Most of the stories in Sweat & Honey involve powerful, painful relationships between women. In the title story, a young woman is slowly seduced by a gamine cousin who has nothing but detached distaste for men: “Their voice gets deeper, and they get big and boorish…then they use their voice to tell lies, and talk about themselves. Only themselves.” In “Sister,” a teenage girl channels her insecurity about dating and boys into an obsession with the single status of her disorganized thirtysomething neighbor. In the magical-realist fantasy “About Kusako,” a woman finds a girl growing out of the ground like a plant and nurtures her. The final story, “Iced Tea,” about a teenage boy's crush on his sultry music teacher, exits the kingdom of girls; the tone is so different that it's no surprise to see it's adapted from a story by another writer.
While Sweat & Honey descends into the private depths of intense relationships between women, the stories in Galaxy Girl, Panda Boy, by Junko Kawakami, are all about young people nervously reaching outward, trying to connect to offbeat communities where they don't quite fit in. Most of the volume is taken up by the long story “Club Hurricane Adventure,” about twin siblings left to fend for themselves in a strange, remote boarding school in the countryside, a place that seems to be a dumping ground for kids whose parents have forgotten them. As the brother tries to make friends with his eccentric classmates and contact his parents (who have moved on, leaving no forwarding address), his sister retreats into silence. In the title story, a girl becomes exasperated by the unique problems of growing up in an isolated, possibly magical New Age-y commune where “there are always rainbows in the sky. And there are old men there who say they've seen dinosaurs.” When the village holds a public ceremony to celebrate her first period, she finally loses it. The shortest and weakest story, “The Laid-Back Person I Will Never Forget,” involves a woman's frustration with her carefree surfer boyfriend.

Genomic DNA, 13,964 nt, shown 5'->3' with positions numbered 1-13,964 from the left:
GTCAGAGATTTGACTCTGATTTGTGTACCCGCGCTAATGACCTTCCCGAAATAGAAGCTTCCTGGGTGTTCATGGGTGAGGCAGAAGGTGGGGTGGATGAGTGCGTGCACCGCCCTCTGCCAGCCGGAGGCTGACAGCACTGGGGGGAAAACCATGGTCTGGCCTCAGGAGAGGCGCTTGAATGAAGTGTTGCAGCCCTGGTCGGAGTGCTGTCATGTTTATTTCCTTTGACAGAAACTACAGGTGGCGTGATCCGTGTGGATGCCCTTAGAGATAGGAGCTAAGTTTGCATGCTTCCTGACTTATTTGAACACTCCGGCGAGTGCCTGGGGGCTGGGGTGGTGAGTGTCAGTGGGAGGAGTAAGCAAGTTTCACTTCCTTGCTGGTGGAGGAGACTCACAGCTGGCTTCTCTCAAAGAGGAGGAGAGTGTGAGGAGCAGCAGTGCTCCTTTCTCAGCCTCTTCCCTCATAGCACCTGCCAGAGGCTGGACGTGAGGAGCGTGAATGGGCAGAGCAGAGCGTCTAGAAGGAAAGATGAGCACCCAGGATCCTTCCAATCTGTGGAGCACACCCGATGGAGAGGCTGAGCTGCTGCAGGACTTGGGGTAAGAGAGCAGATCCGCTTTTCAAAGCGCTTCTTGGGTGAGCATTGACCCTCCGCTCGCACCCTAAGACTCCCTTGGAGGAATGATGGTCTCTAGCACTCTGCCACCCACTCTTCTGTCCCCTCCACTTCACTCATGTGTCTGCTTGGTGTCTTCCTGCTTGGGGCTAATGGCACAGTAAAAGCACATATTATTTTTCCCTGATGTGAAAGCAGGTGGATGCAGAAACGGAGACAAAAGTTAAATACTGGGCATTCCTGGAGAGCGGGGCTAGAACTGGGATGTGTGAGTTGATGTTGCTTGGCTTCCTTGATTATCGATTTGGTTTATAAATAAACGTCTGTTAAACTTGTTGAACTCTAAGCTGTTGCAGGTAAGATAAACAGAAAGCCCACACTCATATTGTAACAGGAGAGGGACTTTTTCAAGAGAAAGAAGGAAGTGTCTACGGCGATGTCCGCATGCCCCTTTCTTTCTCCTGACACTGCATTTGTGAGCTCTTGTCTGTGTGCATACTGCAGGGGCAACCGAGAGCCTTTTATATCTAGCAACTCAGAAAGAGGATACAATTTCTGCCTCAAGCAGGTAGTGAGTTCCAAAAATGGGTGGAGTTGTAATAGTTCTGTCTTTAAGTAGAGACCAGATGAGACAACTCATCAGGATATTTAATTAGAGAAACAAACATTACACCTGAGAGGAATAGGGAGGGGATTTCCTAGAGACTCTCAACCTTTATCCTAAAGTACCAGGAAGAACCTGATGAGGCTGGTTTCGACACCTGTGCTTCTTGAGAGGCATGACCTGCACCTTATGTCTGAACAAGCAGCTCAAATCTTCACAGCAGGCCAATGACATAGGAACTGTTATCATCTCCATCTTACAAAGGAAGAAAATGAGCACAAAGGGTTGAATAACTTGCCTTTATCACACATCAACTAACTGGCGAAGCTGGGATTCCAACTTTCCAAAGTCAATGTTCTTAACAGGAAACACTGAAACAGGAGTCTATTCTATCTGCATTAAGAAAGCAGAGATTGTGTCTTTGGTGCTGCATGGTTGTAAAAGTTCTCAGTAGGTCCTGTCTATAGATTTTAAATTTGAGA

Kawakami's stories are laced with fantasy, whimsical details and dreamlike fairy-tale logic (what is that remote hippie village? Where did all the parents go?), but beneath them runs a thread of loneliness, melancholy and frustration at the inability of people to communicate. Galaxy Girl, Panda Boy is the only one of her manga available in English translation, although more of her work has been published in France, where she currently resides.
Both artists have sensual, evocative visual styles, with Okazaki's art tending more toward the sexy (her characters have pouty lips and bedroom eyes) while Kawakami's is more detailed and wryly humorous. Both are lovely-looking manga. If they have a fault, it's that, in both cases, the visual storytelling is sometimes vague, making it unclear what exactly is going on.
The Passion Fruit line appeared, however briefly, at a time when Tokyo Pop was constantly spinning out new publishing projects, throwing one idea after another at the wall to see what would stick. Judging from its mayfly lifespan, Passion Fruit was not one of the sticky ideas. But when I think about why I'd like to see more josei manga published in the U.S., these are the first two books that come to mind. There's a lode of smart, poetic, thoughtful manga by adult women, mostly for adult women, that's barely been mined. I reread Sweat & Honey, and Galaxy Girl, Panda Boy, and the Nouvelle Manga of Kan Takahama, and the long-out-of-print stories of Keiko Nishi (collected by Viz, oh so many years ago, in Love Song and Four Shojo Stories), and underground artist Yuko Tsuno's haunting short story “Swing Shell,” and I want more.
Some bodice-rippers would be fun too.